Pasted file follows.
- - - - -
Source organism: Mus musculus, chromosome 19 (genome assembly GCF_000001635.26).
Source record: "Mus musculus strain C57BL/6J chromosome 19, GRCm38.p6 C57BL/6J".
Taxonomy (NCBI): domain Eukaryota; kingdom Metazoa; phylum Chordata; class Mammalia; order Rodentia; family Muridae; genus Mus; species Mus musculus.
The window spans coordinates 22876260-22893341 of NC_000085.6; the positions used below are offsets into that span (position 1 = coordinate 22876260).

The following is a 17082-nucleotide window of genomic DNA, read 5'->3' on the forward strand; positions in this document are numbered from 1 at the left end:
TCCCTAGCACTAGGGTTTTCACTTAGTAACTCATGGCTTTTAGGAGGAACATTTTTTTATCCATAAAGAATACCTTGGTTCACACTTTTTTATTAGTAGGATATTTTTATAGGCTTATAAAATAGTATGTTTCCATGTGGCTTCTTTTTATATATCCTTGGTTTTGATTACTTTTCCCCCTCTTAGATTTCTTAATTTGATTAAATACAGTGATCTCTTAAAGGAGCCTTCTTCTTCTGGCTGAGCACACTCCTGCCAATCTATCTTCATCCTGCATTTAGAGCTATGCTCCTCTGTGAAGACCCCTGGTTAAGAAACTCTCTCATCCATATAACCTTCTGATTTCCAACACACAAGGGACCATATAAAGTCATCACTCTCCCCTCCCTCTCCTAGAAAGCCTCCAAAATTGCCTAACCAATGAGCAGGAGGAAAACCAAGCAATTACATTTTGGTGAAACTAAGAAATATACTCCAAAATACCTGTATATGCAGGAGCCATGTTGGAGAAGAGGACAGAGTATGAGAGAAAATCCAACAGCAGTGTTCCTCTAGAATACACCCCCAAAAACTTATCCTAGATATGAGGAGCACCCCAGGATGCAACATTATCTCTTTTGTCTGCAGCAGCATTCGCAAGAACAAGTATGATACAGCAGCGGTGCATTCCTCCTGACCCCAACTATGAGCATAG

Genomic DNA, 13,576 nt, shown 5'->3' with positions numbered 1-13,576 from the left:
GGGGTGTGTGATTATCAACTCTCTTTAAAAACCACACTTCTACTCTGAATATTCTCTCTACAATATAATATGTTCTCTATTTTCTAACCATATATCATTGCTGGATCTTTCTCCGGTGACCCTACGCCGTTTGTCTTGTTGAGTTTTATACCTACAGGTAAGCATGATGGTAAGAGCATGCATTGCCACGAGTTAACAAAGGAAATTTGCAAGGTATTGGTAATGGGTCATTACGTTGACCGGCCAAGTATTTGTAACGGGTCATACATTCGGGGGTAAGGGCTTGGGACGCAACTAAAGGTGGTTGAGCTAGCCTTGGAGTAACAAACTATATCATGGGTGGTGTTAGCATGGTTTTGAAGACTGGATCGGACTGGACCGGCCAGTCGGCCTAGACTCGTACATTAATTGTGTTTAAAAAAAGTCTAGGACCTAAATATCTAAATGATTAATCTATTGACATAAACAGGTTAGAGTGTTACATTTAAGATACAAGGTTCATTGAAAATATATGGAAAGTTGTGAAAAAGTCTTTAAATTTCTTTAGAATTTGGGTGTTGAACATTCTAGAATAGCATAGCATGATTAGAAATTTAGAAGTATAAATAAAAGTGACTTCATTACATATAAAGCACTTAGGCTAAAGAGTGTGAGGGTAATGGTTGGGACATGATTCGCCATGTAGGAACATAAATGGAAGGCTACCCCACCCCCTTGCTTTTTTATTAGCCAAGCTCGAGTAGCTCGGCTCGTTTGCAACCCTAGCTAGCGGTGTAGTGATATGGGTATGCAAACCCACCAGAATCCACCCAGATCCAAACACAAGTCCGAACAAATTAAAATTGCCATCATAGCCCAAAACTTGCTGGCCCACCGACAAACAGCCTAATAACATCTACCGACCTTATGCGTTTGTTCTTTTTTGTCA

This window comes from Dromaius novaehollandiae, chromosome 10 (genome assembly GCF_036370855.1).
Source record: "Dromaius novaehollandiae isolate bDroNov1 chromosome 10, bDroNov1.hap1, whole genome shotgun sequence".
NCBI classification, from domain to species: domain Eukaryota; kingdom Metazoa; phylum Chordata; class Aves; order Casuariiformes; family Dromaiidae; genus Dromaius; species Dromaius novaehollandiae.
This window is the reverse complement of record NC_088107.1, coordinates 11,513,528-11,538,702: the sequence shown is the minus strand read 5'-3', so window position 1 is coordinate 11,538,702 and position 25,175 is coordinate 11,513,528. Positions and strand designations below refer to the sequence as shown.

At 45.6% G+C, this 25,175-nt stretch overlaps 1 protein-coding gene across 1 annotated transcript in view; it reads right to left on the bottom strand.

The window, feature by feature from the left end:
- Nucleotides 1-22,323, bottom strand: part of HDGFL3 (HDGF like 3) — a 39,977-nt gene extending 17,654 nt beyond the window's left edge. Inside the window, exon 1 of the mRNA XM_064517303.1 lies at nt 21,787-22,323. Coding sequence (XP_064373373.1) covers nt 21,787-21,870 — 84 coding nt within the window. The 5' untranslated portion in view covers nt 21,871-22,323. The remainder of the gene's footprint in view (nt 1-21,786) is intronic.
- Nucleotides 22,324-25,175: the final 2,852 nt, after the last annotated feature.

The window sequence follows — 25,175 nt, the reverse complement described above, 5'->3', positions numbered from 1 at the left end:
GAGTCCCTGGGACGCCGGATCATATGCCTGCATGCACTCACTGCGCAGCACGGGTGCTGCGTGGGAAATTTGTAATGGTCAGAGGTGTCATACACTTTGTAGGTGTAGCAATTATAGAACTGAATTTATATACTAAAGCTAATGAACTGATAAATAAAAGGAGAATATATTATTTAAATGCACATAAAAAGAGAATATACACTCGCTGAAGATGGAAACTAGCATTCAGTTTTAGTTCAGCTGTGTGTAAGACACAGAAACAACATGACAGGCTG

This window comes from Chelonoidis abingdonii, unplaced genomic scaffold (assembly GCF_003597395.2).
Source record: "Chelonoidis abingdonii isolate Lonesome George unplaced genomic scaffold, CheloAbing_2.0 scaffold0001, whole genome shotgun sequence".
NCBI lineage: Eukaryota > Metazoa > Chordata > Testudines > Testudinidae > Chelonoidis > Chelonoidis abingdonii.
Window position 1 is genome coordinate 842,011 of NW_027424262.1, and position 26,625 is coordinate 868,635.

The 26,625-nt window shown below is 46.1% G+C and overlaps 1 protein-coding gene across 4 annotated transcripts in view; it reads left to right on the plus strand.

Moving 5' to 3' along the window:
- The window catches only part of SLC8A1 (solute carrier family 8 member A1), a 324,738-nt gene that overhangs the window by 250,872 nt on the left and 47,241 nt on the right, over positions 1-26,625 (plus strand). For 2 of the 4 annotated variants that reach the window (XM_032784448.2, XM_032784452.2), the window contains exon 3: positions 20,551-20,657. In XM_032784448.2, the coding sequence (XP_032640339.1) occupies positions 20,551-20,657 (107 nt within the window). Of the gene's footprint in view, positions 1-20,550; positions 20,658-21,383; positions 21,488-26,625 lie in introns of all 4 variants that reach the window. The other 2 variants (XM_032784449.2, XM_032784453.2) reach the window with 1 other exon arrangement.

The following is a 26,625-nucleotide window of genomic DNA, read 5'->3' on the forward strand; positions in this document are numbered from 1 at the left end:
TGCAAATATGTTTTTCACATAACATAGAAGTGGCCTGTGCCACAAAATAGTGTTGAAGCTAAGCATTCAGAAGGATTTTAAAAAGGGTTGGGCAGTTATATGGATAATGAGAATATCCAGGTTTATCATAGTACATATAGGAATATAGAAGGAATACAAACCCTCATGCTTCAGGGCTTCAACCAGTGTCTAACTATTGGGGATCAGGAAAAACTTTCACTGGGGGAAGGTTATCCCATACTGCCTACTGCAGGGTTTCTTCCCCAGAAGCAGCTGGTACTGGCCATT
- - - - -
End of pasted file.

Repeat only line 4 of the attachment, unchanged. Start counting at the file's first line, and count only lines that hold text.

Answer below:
The window spans coordinates 22876260-22893341 of NC_000085.6; the positions used below are offsets into that span (position 1 = coordinate 22876260).